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This report is taken from PN Review 118, Volume 24 Number 2, November - December 1997.

On Michael Rivière 1919-1997 William Rivière

Soldier, scholar, horseman, certainly; also company chairman and sailor, poet and translator; then, one of the founder members of the Council of the University of East Anglia, chairman of the Centre for East Anglian Studies, editor of Norfolk Archaeology, (great delighter in his native region); sojourner in France, Italy, Greece; collector of Italian engravings and etchings... But when I had to choose which of my father's poems to read at his funeral - he who all his life kept haunting back to his the unluxurious end, and to the great poets he admired as the Life-creating Dead - when I rediscovered that I could find no poem of his not instinct with mortality, and few that lack a shade of its however tenuous transcendence: it was the image of him as an escaping prisoner of war which most shadowed me now that the escaper had, in a phrase he'd use to me, got clear away at last.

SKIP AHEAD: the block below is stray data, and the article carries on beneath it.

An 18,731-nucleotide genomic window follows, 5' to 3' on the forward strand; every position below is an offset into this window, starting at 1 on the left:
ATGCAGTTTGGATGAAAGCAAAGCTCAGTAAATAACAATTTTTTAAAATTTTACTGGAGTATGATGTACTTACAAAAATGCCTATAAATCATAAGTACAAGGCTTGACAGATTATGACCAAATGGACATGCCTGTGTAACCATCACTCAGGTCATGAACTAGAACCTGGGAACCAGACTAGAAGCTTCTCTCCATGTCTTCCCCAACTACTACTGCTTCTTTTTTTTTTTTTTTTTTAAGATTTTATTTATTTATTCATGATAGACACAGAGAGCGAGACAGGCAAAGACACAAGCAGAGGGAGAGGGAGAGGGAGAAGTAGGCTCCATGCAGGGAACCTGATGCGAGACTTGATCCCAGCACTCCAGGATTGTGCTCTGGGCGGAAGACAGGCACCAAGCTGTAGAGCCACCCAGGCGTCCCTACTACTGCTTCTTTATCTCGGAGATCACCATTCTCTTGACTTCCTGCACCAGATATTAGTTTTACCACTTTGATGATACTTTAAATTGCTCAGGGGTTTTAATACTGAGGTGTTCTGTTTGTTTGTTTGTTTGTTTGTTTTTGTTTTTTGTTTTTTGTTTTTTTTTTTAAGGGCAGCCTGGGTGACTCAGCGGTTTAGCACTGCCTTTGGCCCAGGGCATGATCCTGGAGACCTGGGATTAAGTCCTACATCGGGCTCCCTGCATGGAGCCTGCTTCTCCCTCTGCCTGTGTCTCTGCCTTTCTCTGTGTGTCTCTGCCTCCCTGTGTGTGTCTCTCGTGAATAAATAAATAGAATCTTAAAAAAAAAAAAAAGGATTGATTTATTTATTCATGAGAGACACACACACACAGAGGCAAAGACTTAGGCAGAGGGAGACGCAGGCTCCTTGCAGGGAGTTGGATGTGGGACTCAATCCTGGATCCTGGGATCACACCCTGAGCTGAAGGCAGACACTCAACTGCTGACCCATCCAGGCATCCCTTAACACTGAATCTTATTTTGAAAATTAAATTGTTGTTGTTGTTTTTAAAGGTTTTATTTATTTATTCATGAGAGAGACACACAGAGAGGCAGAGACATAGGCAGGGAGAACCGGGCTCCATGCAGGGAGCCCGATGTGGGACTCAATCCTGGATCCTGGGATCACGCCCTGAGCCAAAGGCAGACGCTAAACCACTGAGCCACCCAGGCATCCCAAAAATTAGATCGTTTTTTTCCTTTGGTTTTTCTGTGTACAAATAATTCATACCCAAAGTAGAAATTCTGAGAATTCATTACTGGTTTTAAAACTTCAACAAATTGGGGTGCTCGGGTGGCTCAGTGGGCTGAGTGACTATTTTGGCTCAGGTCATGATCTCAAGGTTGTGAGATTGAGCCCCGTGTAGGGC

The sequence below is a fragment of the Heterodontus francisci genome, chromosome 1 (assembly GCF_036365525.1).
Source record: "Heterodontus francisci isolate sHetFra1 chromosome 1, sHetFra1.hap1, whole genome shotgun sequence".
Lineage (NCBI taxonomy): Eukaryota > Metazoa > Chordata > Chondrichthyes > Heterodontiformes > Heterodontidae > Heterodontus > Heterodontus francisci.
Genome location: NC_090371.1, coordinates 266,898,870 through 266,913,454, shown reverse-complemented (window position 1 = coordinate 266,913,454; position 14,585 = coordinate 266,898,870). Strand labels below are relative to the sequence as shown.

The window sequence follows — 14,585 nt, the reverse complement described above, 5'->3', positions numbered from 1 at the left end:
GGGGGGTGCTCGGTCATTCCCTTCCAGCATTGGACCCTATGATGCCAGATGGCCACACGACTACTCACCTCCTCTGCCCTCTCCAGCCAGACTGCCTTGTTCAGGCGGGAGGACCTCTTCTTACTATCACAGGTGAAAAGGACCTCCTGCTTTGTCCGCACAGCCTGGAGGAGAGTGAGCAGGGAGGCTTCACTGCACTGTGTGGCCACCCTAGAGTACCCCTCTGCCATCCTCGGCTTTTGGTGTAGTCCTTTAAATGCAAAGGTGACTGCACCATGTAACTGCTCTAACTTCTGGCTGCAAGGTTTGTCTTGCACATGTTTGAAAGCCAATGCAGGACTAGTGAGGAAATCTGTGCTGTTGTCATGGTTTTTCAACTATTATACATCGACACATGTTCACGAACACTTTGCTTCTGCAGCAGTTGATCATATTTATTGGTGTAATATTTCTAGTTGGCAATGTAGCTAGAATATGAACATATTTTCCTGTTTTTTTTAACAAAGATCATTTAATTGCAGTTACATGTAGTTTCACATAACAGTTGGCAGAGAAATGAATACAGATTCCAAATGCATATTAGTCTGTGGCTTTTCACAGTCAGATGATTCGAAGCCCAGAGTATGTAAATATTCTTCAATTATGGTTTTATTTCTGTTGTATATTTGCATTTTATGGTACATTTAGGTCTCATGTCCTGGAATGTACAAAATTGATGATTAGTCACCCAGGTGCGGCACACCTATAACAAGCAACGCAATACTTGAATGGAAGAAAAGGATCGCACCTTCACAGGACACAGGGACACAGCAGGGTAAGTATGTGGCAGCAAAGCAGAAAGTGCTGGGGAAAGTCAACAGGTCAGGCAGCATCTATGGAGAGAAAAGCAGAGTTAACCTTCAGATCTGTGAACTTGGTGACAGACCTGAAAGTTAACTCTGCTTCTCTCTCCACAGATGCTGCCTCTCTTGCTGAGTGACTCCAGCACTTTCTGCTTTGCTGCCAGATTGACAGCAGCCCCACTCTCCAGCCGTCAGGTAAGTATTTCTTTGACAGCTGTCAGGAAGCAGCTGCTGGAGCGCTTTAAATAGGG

So I started with his two war sonnets - fairly well-anthologised by now (in The Terrible Rain, 1966; A Map of Modern English Verse, 1969; Poems of the Second World War, 1985; The Voice of War, 1995).

Eichstätt
Well, Rivière's dead. Muffle a smallish drum,
Beat it in a small way, let us be apt and just.
Small stir kept pace with him and can see him home
Very well. The firing party? Simplest
To brief some children for a pop-gun squad. ...


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